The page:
LOS GATOS, Calif.—Netflix plans to rework a number of its strategies to help in the fight against climate change, announcing that by the end of 2022 it will achieve net zero greenhouse gas emissions.
The plan, dubbed “Net Zero + Nature,” was crafted by Emma Stewart, Ph.D., Netflix’s Sustainability Officer.
In a blog post announcing the plan, Stewart detailed that Netflix’s carbon footprint in 2020 was 1.1 million metric tons. About half of that was generated by physical production of Netflix’s TV shows and movies, including those Netflix licensed. The remainder comes from Netflix’s corporate operations and purchased goods, as well as using cloud providers like AWS and Open Connect content delivery network to stream the service.
While Netflix does not include the streaming done by its subscribers as part of its footprint, it is part of a research effort, DIMPACT, that has found that one hour of streaming on Netflix in 2020 was under 100gCO2e, or the equivalent of driving a gas-powered passenger vehicle a quarter of a mile. Netflix says this is consistent with its peers.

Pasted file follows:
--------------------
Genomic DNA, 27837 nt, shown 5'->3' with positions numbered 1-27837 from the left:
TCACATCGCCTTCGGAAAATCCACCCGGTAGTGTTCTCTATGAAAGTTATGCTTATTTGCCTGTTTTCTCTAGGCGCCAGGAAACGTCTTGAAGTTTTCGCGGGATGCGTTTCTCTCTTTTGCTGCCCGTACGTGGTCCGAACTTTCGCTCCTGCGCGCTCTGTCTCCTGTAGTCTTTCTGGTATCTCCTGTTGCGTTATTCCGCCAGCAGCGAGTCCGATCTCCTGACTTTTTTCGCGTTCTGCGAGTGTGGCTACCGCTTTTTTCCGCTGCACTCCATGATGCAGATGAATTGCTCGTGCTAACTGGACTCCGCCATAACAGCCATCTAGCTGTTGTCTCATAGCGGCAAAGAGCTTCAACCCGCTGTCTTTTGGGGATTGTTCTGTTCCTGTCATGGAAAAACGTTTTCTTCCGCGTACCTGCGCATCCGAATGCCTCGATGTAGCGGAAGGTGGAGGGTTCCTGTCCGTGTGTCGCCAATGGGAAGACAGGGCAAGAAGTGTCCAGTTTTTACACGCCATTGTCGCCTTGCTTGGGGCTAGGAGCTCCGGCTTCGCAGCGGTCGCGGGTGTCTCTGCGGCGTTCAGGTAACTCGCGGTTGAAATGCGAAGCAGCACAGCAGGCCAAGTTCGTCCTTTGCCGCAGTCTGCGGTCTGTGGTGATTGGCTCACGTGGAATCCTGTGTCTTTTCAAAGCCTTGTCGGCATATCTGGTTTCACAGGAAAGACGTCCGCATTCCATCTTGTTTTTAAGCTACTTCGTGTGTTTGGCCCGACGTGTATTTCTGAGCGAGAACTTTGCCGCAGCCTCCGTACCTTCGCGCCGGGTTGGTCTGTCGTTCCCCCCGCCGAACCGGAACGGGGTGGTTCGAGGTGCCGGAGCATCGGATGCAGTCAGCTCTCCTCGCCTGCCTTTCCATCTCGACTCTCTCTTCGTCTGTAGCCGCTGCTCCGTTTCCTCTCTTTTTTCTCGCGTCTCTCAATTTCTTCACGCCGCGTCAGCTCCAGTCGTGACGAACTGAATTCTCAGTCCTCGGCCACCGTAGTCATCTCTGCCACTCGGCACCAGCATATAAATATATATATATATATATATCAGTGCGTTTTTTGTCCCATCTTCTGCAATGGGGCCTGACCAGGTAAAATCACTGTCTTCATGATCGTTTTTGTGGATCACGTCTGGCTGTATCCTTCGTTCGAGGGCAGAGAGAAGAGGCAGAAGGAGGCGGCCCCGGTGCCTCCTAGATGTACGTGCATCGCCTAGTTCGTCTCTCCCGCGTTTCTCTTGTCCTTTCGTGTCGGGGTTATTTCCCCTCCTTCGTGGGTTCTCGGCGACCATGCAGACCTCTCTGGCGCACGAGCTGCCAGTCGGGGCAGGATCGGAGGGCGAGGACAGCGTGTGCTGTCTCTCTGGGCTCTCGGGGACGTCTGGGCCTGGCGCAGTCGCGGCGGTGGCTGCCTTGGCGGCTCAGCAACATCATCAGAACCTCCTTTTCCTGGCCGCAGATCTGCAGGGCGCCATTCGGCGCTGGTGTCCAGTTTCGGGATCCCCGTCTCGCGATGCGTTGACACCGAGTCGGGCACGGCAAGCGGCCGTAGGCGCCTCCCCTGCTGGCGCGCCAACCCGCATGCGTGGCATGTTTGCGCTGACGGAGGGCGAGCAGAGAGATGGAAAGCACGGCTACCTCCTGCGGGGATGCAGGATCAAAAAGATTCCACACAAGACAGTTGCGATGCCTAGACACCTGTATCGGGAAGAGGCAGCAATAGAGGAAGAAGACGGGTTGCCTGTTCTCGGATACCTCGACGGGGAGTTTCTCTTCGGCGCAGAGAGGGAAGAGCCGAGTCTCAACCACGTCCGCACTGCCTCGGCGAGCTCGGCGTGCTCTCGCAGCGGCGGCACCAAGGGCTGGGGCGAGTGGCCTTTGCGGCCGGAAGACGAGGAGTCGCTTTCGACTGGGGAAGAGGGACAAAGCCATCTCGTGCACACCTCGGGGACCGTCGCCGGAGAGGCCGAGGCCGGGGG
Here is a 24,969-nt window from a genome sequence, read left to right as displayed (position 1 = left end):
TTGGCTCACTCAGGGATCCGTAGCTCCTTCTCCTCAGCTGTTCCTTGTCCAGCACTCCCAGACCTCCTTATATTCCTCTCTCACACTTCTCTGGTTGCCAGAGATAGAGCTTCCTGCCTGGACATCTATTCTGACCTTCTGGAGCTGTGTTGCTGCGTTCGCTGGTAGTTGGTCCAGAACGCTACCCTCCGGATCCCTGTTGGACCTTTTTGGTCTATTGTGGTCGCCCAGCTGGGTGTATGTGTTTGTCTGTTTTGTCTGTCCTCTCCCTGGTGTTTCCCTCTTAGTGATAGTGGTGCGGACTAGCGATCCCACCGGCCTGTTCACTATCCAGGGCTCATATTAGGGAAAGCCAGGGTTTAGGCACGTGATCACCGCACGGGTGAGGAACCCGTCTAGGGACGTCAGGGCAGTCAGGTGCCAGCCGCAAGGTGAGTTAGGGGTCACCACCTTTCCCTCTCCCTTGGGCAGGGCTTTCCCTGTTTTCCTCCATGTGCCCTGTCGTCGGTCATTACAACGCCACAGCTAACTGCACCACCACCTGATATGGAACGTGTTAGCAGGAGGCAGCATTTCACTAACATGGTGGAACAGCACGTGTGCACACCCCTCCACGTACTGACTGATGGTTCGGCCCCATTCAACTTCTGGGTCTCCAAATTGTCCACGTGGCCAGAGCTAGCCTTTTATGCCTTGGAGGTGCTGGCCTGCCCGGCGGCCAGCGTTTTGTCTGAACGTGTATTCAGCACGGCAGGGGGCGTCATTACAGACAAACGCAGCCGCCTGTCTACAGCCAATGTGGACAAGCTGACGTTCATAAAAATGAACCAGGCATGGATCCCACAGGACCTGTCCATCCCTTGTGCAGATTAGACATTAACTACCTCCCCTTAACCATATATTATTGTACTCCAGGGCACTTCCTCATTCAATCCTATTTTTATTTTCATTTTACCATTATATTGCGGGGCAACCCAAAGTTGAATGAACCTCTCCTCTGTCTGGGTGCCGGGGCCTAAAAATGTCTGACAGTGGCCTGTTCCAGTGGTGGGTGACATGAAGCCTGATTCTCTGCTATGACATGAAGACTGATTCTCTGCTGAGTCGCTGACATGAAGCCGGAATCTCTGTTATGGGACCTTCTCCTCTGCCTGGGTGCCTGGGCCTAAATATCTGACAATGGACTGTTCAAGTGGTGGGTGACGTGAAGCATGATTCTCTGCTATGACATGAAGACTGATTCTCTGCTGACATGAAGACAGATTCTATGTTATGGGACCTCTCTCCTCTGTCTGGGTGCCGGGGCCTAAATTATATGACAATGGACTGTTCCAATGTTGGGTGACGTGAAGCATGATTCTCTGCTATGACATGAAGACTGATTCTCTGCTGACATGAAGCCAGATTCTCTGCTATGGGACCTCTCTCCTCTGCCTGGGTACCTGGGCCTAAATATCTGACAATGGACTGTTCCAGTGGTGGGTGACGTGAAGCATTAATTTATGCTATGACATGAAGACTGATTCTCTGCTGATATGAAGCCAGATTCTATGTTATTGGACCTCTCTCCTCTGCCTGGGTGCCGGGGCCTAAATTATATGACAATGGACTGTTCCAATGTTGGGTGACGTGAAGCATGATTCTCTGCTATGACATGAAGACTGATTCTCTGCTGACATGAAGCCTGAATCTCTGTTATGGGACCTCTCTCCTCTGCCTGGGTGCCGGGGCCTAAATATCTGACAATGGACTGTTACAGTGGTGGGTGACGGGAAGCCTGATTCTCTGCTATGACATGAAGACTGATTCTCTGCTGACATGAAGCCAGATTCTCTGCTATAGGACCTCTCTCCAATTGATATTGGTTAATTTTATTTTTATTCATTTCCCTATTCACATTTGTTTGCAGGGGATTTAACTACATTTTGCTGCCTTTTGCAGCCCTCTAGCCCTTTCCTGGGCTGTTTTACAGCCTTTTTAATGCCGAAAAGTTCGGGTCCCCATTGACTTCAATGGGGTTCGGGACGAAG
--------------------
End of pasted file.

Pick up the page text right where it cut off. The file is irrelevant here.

Stewart outlined the Net Zero + Nature plan in three steps:
- Step One: Reduce our Emissions—Netflix will align with the Paris Climate Agreement’s goal to limit global warming to 1.5-degree Celsius by reducing its internal emissions. Netflix also plans to reduce Scope 1 and Scope 2 emissions by 45% by 2030.
- Step Two: Retain Existing Carbon Storage—Netflix will fully neutralize emissions it can’t avoid internally, including Scope 3 emissions, by the end of 2021. This will be done by investing in projects that prevent carbon from entering the atmosphere, like conserving at-risk natural areas like tropical forests.
- Step Three: Remove Carbon from the Atmosphere—By year-end 2022, Netflix says it will incorporate investment in the regeneration of critical natural ecosystems to achieve net zero. This will include projects like restoring grasslands, mangroves and healthy soils, capture and store carbon, as well as other benefits.
Watch the below video to learn more about Netflix’s Net Zero +Nature plan, or read Stewart’s blog post.
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